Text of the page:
Sunday, May 18, 2014
Somewhere inside the heart and mind of Doug Ford there is the agony of failure. There is something there that he does not want to admit to, and I bet that something has to do with the fact that he is a failure to his father. Doug Ford is not a successful businessman. He did not build a great business. He is not a great politician, and he is a terrible strategist. He has had privilege and opportunity handed to him. He has had money and a thriving business handed to him, and he has been able to work with these. But he wasn’t able to create them.
I think Doug Ford would have liked for people to call him a self-made man. I think the energy and focus that he puts into the work of managing his brother’s mayoral career and campaign is a feeble attempt at self-legitimization, as if to say, “Look, I did this. I can do something.”
He wears tailored suits. His image, though severe, is impeccable, and he has tried to train his sweaty, distractible Golden Child brother to keep up appearances. Ambition is written across his face, but true success has evaded him.
The April 17 launch was a failure. His ambition sought out an over-large hall, in which acres of empty tables surrounded an ill-conceived prop. An impotent wreck of a fire truck. Even the balloons wouldn’t fall. His stubborn refusal to delegate led to the loss of a crucial supporter database, and an embarrassing launch of an incomplete campaign website. His contempt for people smarter than he is forces him to first ignore and deflect the media’s questions, and then rely instead upon a single lackey journalist as his media mouthpiece.
Doug is a failure desperately trying to hide his ineffectiveness inside the bluster of a bully. And the city of Toronto is his schoolyard.
Hurts, doesn’t it, Mr.Ford?
It hurts to have your weaknesses exposed. Even if Doug Ford actually reads these words, and even if he categorically denies them, the fact is people continue to detect the reek of failure upon him. Especially after he makes his next speech, blaming the media, blaming the lack of subways, blaming anything but himself or his brother, people will still raise an eyebrow and think to themselves, “Yeah right. Loser.”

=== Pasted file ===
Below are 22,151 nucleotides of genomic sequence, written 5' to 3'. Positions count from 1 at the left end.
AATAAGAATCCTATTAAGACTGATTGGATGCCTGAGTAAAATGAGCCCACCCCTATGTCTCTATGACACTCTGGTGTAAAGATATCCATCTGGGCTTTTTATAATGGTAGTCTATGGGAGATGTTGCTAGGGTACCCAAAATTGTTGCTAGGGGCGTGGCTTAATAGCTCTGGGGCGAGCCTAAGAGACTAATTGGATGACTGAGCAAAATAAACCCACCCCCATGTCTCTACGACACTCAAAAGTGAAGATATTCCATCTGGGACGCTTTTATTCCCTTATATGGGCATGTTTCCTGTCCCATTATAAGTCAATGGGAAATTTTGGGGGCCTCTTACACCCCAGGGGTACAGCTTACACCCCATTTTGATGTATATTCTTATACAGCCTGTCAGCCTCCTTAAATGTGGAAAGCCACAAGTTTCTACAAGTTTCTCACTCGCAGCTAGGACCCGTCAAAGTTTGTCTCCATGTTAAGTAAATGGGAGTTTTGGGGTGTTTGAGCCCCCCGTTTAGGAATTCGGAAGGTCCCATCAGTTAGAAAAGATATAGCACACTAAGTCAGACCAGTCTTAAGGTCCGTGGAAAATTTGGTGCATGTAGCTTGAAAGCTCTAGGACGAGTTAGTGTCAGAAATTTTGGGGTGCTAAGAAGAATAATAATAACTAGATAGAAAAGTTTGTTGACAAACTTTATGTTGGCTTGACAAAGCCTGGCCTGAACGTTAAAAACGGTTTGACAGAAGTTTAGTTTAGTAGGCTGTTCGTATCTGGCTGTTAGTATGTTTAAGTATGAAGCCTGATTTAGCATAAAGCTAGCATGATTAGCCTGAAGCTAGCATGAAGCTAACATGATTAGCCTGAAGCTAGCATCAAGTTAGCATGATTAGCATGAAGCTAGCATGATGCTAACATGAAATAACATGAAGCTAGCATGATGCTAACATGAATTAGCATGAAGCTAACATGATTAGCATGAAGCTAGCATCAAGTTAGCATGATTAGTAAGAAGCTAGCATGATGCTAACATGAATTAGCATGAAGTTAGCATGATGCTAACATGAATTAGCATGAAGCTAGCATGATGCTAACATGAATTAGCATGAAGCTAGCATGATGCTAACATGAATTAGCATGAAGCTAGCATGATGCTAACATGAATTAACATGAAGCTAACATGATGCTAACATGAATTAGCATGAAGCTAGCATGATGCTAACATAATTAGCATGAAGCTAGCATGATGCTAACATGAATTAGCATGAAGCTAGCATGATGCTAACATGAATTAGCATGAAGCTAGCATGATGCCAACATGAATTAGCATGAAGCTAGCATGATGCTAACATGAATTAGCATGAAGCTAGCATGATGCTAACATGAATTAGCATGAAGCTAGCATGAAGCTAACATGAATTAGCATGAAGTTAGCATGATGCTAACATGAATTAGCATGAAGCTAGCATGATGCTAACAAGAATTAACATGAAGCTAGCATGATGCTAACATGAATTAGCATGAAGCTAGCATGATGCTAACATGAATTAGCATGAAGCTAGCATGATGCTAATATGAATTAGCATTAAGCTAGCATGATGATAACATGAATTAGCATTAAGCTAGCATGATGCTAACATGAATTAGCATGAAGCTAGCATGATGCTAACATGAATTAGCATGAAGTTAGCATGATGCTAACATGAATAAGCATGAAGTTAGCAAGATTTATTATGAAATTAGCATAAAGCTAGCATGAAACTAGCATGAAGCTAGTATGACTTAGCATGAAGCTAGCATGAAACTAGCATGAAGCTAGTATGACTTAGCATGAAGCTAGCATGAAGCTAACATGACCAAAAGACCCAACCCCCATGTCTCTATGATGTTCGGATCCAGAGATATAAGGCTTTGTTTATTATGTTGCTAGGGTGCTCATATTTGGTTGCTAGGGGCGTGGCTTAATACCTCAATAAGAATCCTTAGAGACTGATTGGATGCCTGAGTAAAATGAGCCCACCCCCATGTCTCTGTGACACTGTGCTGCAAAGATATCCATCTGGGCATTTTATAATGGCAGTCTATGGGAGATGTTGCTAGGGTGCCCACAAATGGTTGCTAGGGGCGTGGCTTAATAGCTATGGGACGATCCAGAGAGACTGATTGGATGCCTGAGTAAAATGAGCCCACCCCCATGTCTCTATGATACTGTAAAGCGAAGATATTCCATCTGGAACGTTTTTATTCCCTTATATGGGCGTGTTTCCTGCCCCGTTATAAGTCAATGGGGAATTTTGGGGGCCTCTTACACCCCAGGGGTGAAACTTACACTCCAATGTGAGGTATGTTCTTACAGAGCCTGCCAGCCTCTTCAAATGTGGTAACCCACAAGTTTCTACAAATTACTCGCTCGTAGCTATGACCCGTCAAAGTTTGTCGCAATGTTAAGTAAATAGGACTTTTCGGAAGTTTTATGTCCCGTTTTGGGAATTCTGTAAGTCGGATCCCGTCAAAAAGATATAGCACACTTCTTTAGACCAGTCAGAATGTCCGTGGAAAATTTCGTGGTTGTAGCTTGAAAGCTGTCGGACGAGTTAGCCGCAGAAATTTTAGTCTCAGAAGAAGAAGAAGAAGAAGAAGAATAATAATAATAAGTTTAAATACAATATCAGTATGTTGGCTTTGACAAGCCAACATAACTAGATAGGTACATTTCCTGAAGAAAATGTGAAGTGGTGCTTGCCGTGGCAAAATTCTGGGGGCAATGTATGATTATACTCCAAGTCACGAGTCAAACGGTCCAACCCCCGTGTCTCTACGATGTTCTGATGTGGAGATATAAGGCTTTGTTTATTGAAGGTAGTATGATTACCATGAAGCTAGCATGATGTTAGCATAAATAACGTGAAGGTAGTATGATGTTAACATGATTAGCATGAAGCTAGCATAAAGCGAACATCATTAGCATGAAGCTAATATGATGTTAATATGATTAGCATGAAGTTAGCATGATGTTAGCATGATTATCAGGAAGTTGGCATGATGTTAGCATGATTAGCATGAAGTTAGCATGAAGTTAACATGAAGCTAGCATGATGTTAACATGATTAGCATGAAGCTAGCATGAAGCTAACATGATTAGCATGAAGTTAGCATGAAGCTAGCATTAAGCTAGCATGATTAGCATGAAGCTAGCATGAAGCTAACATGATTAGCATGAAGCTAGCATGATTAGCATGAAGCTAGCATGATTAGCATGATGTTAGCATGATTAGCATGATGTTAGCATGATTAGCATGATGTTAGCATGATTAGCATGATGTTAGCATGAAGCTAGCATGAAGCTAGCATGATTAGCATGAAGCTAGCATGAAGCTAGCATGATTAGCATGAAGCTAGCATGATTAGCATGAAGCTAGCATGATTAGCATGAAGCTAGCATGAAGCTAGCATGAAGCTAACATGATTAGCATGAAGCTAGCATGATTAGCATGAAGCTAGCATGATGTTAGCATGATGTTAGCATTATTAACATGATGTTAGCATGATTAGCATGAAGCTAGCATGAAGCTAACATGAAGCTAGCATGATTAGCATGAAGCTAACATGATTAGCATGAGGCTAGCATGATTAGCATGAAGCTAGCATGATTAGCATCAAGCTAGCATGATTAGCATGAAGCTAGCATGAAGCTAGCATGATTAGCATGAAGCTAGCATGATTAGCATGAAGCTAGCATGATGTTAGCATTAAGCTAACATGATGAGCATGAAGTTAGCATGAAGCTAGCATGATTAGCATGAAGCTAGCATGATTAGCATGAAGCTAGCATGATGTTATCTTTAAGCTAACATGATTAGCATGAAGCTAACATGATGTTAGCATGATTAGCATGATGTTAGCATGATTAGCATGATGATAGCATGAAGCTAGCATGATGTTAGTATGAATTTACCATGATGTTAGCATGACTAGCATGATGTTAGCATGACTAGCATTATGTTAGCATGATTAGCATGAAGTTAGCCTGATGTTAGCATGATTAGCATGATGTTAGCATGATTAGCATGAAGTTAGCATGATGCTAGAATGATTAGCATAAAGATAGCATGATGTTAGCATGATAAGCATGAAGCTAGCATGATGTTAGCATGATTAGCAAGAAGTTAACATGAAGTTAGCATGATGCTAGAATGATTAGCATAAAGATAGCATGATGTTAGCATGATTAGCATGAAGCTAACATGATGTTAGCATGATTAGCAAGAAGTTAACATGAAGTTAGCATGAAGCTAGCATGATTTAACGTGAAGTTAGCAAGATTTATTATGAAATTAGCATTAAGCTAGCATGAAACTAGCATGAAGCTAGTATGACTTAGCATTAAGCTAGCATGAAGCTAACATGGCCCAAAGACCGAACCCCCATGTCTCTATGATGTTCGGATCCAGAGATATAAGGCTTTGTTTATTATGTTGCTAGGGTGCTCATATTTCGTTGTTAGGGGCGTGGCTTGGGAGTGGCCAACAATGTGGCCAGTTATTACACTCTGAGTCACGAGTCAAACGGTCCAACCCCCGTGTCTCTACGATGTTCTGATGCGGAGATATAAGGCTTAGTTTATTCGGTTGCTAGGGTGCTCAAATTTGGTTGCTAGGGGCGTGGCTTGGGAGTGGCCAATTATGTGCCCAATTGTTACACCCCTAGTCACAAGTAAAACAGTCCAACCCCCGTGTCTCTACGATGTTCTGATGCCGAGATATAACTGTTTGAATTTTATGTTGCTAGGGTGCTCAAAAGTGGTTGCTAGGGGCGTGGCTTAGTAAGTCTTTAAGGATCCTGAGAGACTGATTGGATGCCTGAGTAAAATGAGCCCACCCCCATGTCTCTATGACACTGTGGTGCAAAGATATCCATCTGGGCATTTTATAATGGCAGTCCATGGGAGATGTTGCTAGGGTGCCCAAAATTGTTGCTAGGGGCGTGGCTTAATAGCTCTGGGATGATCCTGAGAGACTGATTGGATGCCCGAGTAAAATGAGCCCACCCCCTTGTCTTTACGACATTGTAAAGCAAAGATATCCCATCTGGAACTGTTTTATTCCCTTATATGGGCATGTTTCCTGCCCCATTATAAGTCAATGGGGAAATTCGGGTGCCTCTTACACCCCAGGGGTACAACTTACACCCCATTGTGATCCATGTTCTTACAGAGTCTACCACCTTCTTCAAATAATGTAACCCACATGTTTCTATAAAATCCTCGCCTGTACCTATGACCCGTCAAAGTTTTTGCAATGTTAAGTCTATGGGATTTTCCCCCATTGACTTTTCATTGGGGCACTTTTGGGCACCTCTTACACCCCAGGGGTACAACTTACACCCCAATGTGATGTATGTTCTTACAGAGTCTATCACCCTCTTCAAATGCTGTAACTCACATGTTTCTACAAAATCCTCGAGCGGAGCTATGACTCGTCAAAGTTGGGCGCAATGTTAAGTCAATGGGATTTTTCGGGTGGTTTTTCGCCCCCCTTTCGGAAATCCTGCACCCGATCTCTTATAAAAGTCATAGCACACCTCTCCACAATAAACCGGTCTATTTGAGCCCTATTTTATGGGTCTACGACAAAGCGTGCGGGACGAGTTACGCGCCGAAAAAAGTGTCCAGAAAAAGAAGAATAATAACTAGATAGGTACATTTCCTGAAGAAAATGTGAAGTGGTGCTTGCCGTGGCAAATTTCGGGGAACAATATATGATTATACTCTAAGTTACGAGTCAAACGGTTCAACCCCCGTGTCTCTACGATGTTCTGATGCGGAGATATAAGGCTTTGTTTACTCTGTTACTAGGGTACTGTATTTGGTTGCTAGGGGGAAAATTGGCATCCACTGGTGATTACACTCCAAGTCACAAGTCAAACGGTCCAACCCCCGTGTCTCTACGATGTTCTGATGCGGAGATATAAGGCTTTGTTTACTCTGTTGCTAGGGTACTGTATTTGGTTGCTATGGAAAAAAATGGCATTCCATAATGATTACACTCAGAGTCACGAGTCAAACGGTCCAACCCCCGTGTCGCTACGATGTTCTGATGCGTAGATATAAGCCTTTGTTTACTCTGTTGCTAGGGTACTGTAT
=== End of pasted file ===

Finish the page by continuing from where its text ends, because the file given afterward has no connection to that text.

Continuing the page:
That’s got to hurt when you know that people all around you see you as different, less capable, an inferior part of society.
It must be like what autistic kids feel.
Doug Ford’s inexcusable act of berating the residents and operators of the Griffin Centre revealed an even darker side to his massively insecure personality. His words immediately cast a small group of emotionally troubled kids – some with autism – as second or third class citizens, better suited for life on a farm or a compound than in the comfortable suburbs of Etobicoke. His willingness to buy the house and sell it himself had a striking Dickensian ring to it, as he singularly steamrollered the dignity and dedication of those kids as well as their families and the people who work with them, to expedite their departure from the neighbourhood.
While his brother, troubled as he is with his own addictions and disorders, sees fit to take a break from the serious effort of treatment so as to not miss the fun of the May 2-4 long weekend as well as a few well-placed and well-dressed photo-ops, Doug Ford continued to insult and demean – demanding to know if these particular youths had criminal records, and how many times the police had been called to the house, seemingly oblivious to the fact that the same questions could just as easily be asked of himself and the mayor.
This is a city made up of many different types of people, with different abilities, orientations, origins, and lives. Some struggle, while others do well of their own volition. Some people are lucky, most are not. But this is a good city. We all contribute and we have a tradition of helping each other. When Doug Ford insults a child who is struggling with autism, he insults every one of us.
This is a great city. A large number of people made donations to the Griffin Centre following news of Mr. Ford’s comments. They made these contributions to help let these kids know that we are with them. We care for them and for the people around them, because that’s what Toronto does. We help people. We are fair. We are genuine. We are known the world over for being excessively polite, and people are amazed at stories of Torontonians who pay their full subway fare even if the booth is temporarily empty or if the attendant is looking the other way.
Sure we have our troubles and challenges. But every city does. So does every family. So does every individual.
Mr. Ford’s angry tirade revealed far more than the daily bigotry and arrogance that we have now come to expect from him and his brother. It reveals the shame he feels at being a lesser person. He doesn’t have what those in his social circle have and no amount of money can buy it. He feels secondary.
But I know that those hard working kids at the Griffin Centre are big enough to forgive him.